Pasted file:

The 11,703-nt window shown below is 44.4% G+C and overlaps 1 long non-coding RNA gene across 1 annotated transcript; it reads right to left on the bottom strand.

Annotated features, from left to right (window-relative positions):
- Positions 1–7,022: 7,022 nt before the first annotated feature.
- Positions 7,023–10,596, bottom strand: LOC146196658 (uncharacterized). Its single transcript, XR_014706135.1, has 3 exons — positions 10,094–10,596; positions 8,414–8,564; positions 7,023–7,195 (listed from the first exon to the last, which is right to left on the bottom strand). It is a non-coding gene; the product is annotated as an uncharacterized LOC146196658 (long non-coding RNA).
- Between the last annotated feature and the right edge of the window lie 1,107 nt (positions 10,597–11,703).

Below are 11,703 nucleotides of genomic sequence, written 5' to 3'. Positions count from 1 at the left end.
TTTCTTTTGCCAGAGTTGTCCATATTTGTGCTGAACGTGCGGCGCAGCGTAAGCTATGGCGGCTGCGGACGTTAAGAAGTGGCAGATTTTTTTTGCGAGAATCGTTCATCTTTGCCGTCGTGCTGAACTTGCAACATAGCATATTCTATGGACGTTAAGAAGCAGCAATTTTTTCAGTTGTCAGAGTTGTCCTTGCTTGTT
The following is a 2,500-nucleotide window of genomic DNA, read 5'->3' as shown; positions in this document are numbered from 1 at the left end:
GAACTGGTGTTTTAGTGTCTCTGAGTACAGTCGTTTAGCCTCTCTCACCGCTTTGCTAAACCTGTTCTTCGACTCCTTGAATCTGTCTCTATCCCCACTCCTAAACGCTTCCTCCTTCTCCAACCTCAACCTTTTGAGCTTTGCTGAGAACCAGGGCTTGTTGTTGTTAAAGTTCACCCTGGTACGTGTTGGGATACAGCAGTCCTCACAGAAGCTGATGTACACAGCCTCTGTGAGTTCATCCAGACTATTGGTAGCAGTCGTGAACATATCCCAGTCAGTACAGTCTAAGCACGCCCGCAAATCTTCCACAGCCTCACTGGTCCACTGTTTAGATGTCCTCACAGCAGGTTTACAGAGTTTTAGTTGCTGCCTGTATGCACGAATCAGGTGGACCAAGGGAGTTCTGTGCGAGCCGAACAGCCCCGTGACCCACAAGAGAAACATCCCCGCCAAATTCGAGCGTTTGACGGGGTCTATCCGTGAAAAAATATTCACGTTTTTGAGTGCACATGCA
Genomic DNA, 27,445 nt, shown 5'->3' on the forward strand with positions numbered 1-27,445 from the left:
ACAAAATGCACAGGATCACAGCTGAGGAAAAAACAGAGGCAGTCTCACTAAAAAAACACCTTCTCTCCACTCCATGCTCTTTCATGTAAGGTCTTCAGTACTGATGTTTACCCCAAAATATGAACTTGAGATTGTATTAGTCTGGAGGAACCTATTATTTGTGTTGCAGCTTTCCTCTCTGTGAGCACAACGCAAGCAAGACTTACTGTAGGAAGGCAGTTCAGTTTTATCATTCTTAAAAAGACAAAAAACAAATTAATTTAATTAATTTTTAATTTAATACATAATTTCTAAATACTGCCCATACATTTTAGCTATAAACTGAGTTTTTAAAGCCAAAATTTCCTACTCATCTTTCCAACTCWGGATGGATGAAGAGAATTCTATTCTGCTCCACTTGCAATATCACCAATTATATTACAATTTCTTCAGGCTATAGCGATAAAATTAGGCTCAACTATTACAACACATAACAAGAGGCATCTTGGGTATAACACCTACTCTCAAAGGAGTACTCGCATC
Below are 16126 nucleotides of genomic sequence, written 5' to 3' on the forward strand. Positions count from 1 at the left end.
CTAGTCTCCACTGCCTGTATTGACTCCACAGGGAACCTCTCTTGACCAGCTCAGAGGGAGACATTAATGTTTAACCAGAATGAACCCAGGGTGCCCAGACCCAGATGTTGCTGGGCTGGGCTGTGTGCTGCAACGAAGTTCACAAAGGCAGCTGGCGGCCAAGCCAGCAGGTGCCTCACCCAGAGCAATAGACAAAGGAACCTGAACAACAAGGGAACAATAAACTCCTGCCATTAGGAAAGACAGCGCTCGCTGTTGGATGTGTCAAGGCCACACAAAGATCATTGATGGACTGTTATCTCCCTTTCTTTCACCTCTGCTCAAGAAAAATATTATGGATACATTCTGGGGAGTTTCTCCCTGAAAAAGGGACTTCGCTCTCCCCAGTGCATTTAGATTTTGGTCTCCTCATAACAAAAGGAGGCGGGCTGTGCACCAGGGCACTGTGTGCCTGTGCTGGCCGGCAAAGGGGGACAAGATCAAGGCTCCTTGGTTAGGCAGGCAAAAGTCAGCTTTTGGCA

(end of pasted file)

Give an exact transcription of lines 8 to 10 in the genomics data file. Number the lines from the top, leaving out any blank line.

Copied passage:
The following is a 2,500-nucleotide window of genomic DNA, read 5'->3' as shown; positions in this document are numbered from 1 at the left end:
GAACTGGTGTTTTAGTGTCTCTGAGTACAGTCGTTTAGCCTCTCTCACCGCTTTGCTAAACCTGTTCTTCGACTCCTTGAATCTGTCTCTATCCCCACTCCTAAACGCTTCCTCCTTCTCCAACCTCAACCTTTTGAGCTTTGCTGAGAACCAGGGCTTGTTGTTGTTAAAGTTCACCCTGGTACGTGTTGGGATACAGCAGTCCTCACAGAAGCTGATGTACACAGCCTCTGTGAGTTCATCCAGACTATTGGTAGCAGTCGTGAACATATCCCAGTCAGTACAGTCTAAGCACGCCCGCAAATCTTCCACAGCCTCACTGGTCCACTGTTTAGATGTCCTCACAGCAGGTTTACAGAGTTTTAGTTGCTGCCTGTATGCACGAATCAGGTGGACCAAGGGAGTTCTGTGCGAGCCGAACAGCCCCGTGACCCACAAGAGAAACATCCCCGCCAAATTCGAGCGTTTGACGGGGTCTATCCGTGAAAAAATATTCACGTTTTTGAGTGCACATGCA
Genomic DNA, 27,445 nt, shown 5'->3' on the forward strand with positions numbered 1-27,445 from the left: